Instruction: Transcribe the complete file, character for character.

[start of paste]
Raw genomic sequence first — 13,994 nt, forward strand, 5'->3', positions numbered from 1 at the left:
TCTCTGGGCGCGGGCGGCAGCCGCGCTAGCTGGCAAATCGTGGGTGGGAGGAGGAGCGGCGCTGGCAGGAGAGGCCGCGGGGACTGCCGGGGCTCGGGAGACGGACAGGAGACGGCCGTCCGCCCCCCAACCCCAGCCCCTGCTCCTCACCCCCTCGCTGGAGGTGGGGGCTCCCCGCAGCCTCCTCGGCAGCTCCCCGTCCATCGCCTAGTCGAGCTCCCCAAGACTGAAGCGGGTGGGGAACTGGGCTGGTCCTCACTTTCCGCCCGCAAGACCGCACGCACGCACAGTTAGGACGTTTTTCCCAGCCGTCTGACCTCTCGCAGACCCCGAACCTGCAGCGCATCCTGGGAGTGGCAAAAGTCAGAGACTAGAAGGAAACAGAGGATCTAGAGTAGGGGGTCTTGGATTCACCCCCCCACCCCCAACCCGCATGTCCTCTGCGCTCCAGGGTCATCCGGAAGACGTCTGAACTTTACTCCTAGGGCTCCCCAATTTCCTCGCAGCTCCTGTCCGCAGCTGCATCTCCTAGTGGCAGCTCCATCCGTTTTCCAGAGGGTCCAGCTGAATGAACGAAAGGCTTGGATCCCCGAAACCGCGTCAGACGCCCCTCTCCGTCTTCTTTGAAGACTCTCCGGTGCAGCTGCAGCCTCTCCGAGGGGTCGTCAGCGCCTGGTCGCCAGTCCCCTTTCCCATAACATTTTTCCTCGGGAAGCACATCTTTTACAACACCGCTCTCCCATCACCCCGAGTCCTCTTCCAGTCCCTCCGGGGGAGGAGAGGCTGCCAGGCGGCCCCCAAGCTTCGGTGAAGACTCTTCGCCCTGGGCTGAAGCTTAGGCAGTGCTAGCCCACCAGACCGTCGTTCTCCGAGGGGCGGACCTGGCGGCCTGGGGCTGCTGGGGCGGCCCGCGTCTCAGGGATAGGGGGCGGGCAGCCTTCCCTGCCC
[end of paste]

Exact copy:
Raw genomic sequence first — 13,994 nt, forward strand, 5'->3', positions numbered from 1 at the left:
TCTCTGGGCGCGGGCGGCAGCCGCGCTAGCTGGCAAATCGTGGGTGGGAGGAGGAGCGGCGCTGGCAGGAGAGGCCGCGGGGACTGCCGGGGCTCGGGAGACGGACAGGAGACGGCCGTCCGCCCCCCAACCCCAGCCCCTGCTCCTCACCCCCTCGCTGGAGGTGGGGGCTCCCCGCAGCCTCCTCGGCAGCTCCCCGTCCATCGCCTAGTCGAGCTCCCCAAGACTGAAGCGGGTGGGGAACTGGGCTGGTCCTCACTTTCCGCCCGCAAGACCGCACGCACGCACAGTTAGGACGTTTTTCCCAGCCGTCTGACCTCTCGCAGACCCCGAACCTGCAGCGCATCCTGGGAGTGGCAAAAGTCAGAGACTAGAAGGAAACAGAGGATCTAGAGTAGGGGGTCTTGGATTCACCCCCCCACCCCCAACCCGCATGTCCTCTGCGCTCCAGGGTCATCCGGAAGACGTCTGAACTTTACTCCTAGGGCTCCCCAATTTCCTCGCAGCTCCTGTCCGCAGCTGCATCTCCTAGTGGCAGCTCCATCCGTTTTCCAGAGGGTCCAGCTGAATGAACGAAAGGCTTGGATCCCCGAAACCGCGTCAGACGCCCCTCTCCGTCTTCTTTGAAGACTCTCCGGTGCAGCTGCAGCCTCTCCGAGGGGTCGTCAGCGCCTGGTCGCCAGTCCCCTTTCCCATAACATTTTTCCTCGGGAAGCACATCTTTTACAACACCGCTCTCCCATCACCCCGAGTCCTCTTCCAGTCCCTCCGGGGGAGGAGAGGCTGCCAGGCGGCCCCCAAGCTTCGGTGAAGACTCTTCGCCCTGGGCTGAAGCTTAGGCAGTGCTAGCCCACCAGACCGTCGTTCTCCGAGGGGCGGACCTGGCGGCCTGGGGCTGCTGGGGCGGCCCGCGTCTCAGGGATAGGGGGCGGGCAGCCTTCCCTGCCC